Pro-refugee organisations in Australia, have called upon voters to cast their vote for the rights of refugees and West Papuans and join in a creative act of resistance, after voting, on election-day, Sept 7.
The call has been given by, Freedom Flotilla to West Papua, an activist's group seeking self-determination rights for Indonesian territory of West Papua, and Rise Refugee, a refugee and asylum seeker organisation in Australia, founded by refugees, asylum seekers and ex-detainees.
Both organisations have called on voters to join protests in support of refugees, by folding their how-to-vote cards, into boats at polling booths around the country.
Every month, thousands of refugees undertake a perilous journey, risking their lives, in an attempt to reach Australia.
In a statement issued Friday, the organisers said, the policy of both the leading parties is to treat asylum seeking as a crime and refugees as criminals.
The organisers said, Australia continues to fund the Indonesian military. This makes them complicit in the violence meted out against West Papuans by Indonesian authorities.
The organisers issued a detailed 'how to make boats' pamphlet to support their cause.
Ronny Kareni, Freedom Flotilla organiser, who grew up in Papua New Guinea (PNG) as a refugee from West Papua, said the status of existing refugees in PNG, even before the Australia government banned boat arrivals to the mainland, was bad.
Ronny Kareni who grew up in Papua New Guinea (PNG) as a refugee from West Papua, said the status of existing refugees in PNG, even before the Australia government banned boat arrivals to the mainland, was bad.
"12,000 West Papuan refugees who have settled in PNG since the 1980′s are still being treated as a second-class citizen and border-crossers. Most Papuan refugees have not been recognised by PNG authorities as permanent residents or citizens but instead some have been given 'permissive resident' status, even though they are born in PNG," said Kareni.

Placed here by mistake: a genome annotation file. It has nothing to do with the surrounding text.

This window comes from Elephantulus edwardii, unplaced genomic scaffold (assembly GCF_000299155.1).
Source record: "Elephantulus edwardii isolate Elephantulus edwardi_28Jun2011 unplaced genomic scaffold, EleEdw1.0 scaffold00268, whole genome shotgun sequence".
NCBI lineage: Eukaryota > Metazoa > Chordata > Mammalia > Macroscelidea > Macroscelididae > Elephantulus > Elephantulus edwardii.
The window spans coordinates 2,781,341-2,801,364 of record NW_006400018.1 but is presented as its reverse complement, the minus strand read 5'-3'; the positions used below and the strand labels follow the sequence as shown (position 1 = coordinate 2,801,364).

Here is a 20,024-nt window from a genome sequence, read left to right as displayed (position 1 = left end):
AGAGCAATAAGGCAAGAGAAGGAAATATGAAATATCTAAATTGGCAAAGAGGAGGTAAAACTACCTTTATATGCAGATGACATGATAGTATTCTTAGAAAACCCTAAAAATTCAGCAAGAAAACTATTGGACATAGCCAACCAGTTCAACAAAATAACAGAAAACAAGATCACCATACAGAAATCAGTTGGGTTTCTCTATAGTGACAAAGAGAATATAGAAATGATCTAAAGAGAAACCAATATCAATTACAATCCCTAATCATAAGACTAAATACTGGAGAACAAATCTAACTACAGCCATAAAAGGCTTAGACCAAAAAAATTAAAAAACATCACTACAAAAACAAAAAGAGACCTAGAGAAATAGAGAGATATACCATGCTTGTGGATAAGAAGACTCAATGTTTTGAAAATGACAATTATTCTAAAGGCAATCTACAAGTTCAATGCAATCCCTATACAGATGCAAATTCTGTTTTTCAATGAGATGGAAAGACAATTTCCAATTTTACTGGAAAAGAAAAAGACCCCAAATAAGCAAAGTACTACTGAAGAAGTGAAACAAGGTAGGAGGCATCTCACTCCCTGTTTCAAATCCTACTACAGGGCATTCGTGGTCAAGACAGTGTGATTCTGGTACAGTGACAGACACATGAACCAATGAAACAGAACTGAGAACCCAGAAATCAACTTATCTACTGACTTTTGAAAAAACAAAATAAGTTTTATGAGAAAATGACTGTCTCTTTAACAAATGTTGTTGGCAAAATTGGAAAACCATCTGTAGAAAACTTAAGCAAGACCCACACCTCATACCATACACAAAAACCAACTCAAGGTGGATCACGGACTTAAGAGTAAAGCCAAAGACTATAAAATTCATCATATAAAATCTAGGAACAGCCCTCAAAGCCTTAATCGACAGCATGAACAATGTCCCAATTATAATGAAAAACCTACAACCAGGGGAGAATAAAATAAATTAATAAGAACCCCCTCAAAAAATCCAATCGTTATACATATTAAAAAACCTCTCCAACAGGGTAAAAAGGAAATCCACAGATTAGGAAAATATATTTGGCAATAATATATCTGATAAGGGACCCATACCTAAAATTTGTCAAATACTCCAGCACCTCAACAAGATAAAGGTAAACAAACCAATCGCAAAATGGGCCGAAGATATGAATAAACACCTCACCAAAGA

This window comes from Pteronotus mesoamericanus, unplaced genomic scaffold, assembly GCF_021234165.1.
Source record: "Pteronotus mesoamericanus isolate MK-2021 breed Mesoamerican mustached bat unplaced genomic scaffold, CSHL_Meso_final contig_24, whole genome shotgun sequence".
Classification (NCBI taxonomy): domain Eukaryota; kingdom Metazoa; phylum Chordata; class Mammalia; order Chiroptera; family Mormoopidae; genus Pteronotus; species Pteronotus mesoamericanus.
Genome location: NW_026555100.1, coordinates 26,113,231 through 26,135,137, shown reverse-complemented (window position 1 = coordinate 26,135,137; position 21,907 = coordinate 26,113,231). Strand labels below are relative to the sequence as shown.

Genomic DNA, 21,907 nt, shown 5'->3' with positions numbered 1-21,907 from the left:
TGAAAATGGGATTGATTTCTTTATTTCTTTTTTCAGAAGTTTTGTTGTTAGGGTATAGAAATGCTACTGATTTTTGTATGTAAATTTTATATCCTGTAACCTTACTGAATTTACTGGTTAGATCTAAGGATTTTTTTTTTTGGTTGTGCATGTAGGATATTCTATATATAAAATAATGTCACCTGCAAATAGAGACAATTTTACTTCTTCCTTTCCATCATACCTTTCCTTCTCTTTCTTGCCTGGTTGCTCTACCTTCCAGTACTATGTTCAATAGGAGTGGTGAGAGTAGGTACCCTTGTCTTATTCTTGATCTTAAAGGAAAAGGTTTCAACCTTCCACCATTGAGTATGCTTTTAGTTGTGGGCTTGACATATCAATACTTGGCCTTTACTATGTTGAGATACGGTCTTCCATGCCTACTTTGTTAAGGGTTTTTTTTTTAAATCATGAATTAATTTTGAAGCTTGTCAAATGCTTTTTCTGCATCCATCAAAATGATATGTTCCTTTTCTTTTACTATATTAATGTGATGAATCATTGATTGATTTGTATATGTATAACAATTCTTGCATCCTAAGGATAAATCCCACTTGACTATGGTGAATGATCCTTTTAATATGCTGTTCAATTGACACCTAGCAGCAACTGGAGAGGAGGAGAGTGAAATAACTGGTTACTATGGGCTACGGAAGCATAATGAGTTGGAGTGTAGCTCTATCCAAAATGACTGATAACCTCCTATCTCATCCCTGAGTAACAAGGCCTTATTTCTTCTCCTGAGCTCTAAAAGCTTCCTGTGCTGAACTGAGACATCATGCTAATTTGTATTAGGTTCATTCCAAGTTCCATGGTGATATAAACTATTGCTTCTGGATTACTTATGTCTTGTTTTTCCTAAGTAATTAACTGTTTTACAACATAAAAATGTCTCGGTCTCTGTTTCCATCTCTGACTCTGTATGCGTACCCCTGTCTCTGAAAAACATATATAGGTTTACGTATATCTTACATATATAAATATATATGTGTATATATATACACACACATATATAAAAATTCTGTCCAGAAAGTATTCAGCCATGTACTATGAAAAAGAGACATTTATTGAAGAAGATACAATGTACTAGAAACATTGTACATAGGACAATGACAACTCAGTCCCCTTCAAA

Many Papuan refugees in Port Moresby continue to live in limbo, with resettlement issues even today.
Australian Governments in the past have had colonial history in Papua New Guinea. They also played a role in the takeover of West Papua by Indonesia in 1969, Kareni said.
Though, refugees being placed in extended detention on Manus Island is a new development, the precedent of this detention centre goes back to 1969.
Australian officials, detained two West Papuan leaders, Clement Ronawery and Willem Zonggonau, taking them off an aircraft, as they were about to deliver the petition to the UN. Australia detained them for eight months - long enough for a motion sponsored by Ghana, questioning the validity of the controversial West Papuan referendum, to be defeated.
"Creative resistance is a weapon of choice that can rise above tyranny," Kareni said, calling upon voters to join the protest on Saturday.
He said, global support received by the Freedom Flotilla, "will continue to give hope for West Papuans and refugees to achieve freedom and justice."
Amos Wainggai, one of the 43 West Papuan asylum seekers whose arrival in Cape York in 2006, as sparked a diplomatic row with Indonesia, spoke of how the refugee issue and West Papuan self-determination movement are linked together.
Amos Wainggai, says the refugee issue and West Papuan self-determination movement are linked together.
"We West Papuans came to Australia fleeing from persecution which is why we came here across the Torres Strait in a traditional canoe," he said.
"Now I am returning to West Papua with the Freedom Flotilla to struggle for justice in my homeland," Wainggai said.
The release added that, the Freedom Flotilla will continue its journey to West Papua across the Torres Strait, departing Thursday Island early next week.
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